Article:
Crawling into sleeping bags is a prized moment at the end of a long day on the trail. Puffy warmness over me and cushy softness under. Most nights we would have storytime – one of us would read out loud to the others (that way we only had to carry one book between the three of us). Maybe we would stay up to watch the stars. Usually we only managed to stay awake until the first ones appeared. Sleeping while hiking a long trail requires a whole system of sleeping gear, not just a sleeping bag.
I like the idea behind sleeping quilts. Insulation compressed under you doesn’t provide any insulating warmth so only have your insulation above you like with a down comforter. But on cold nights with a quilt, you have to keep the sides tucked under you to keep drafts from chilling you. This doesn’t work so well for me since I tend to roll around a lot when I sleep.
So I carried a ZPacks 900 Fill Power Down Sleeping Bag. The bag has a 3/4 length zipper so you can leave the bag wide open on warm nights and zip up snug on cold ones. The bag also has a roomy foot box. I got a 20-degree bag, short length, and wide girth (at the shoulder), which weighs just over a pound at 17.2 oz.
The zipper is on the bottom of the bag so when you sleep it is underneath you. This makes it so drafts don’t come in through the zipper. The zipper is small and unobtrusive and I never had a problem feeling it underneath me.
The bag has an elastic draw cord at the neck so you can snug that up on cold nights. I never used it. In fact, the draw cord was sometimes annoying as it would occasionally rub against my neck. Maybe I should have cut it off.
One technique I used for making sure I slept warm was to hold the bag horizontally by the zipper, one hand at the neck and the other by the foot box, and shake all the down into the top of the baffles. This ensured a maximum amount of down and loft was above insulating me as I slept.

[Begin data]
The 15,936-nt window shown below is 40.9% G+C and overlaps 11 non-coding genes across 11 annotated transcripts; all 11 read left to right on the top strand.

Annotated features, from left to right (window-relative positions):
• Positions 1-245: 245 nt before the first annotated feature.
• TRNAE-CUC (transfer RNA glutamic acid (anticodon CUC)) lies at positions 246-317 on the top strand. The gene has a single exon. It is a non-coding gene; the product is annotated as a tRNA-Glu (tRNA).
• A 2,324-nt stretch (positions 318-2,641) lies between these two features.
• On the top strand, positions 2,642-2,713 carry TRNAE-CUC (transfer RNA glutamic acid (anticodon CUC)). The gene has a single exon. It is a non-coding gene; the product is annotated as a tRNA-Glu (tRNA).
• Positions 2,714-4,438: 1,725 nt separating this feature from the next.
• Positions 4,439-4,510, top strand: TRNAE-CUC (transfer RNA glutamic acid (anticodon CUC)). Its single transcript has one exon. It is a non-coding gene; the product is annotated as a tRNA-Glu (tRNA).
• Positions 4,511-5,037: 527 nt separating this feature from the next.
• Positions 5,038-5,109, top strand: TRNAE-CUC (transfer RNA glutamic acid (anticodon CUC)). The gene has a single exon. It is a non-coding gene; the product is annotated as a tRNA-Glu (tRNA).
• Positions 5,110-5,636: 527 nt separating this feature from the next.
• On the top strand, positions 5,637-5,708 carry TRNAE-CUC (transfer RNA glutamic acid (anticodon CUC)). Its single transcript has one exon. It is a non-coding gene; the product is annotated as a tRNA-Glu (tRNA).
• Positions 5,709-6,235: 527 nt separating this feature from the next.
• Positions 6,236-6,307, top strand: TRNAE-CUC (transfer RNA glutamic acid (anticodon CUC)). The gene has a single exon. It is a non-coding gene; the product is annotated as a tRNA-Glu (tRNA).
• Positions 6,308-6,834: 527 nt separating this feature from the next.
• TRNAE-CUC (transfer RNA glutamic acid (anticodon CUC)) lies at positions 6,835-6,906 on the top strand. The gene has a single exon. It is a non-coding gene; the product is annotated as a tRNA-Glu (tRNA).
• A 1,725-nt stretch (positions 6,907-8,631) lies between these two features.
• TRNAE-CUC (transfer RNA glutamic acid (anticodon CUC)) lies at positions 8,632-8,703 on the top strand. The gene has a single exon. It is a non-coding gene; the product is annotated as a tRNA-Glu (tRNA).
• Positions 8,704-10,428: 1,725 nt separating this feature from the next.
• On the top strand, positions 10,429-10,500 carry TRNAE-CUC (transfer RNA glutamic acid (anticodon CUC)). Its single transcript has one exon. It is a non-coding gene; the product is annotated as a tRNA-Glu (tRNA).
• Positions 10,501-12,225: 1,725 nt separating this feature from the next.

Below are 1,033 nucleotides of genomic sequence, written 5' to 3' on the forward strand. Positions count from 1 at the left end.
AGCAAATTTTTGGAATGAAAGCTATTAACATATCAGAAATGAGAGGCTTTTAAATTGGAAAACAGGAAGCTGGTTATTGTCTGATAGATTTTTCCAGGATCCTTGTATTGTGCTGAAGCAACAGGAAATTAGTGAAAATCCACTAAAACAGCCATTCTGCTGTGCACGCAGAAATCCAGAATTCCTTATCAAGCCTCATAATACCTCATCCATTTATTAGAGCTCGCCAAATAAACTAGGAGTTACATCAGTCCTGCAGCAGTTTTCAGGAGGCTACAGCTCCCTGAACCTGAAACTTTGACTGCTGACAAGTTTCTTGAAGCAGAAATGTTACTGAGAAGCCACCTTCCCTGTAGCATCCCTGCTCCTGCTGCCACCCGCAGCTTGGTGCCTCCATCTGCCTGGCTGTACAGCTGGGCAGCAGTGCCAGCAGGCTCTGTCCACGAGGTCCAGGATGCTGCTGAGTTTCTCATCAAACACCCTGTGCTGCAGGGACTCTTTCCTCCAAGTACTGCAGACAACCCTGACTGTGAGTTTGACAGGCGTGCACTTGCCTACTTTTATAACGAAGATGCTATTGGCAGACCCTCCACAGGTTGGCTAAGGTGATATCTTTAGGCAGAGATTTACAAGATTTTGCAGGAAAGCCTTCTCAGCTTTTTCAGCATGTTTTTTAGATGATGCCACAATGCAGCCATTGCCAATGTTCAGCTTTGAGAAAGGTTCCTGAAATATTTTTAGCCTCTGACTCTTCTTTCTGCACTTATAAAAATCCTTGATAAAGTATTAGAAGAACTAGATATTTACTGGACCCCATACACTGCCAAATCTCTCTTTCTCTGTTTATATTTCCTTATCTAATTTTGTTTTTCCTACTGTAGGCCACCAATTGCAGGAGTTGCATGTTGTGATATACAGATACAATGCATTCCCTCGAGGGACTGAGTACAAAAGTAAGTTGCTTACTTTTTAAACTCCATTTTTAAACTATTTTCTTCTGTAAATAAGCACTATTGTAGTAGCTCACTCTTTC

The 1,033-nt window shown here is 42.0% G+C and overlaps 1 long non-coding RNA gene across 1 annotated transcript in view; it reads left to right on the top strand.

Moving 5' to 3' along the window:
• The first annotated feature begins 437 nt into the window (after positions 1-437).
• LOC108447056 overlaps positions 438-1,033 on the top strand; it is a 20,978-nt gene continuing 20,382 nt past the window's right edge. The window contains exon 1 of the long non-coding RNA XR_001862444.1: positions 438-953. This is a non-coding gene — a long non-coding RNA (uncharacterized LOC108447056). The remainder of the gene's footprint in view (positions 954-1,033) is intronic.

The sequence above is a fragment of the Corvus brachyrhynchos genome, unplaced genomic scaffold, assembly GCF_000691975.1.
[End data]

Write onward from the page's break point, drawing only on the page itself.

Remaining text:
In order to keep your sleeping bag clean and for extra warmth on extra cold nights, some people use a sleeping bag liner. I chose to use sleeping clothes, which were also my extra insulating layers except for my sleeping socks. Those are dedicated only for sleeping in. My sleeping socks were SmartWool Light Hiker Socks. I was going to bring an Ibex Woolies Long John Zip-T Top for layers and sleeping in, but left it at home because my clothes bag weighed too much. I had along a Marmot Driclime Windshirt that I used a few times for sleeping in. Mostly I just slept in my Ibex Woolies T-Shirt that I also wore during the day. So much for keeping the sleeping bag clean. I also sometimes wore my Ibex Woolies Long John Bottoms on cold nights and would also configure my Buff Wool Buff as a hat to wear at night.
The night we slept above the last lakes before Muir Pass in the Sierra Mountains was a very cold night. In the morning, frost covered everything and water bottles contained a little slush. That night, and nights like it, I used my puffy down jacket as an extra layer of insulation above my upper torso and around my neck. Nice trick.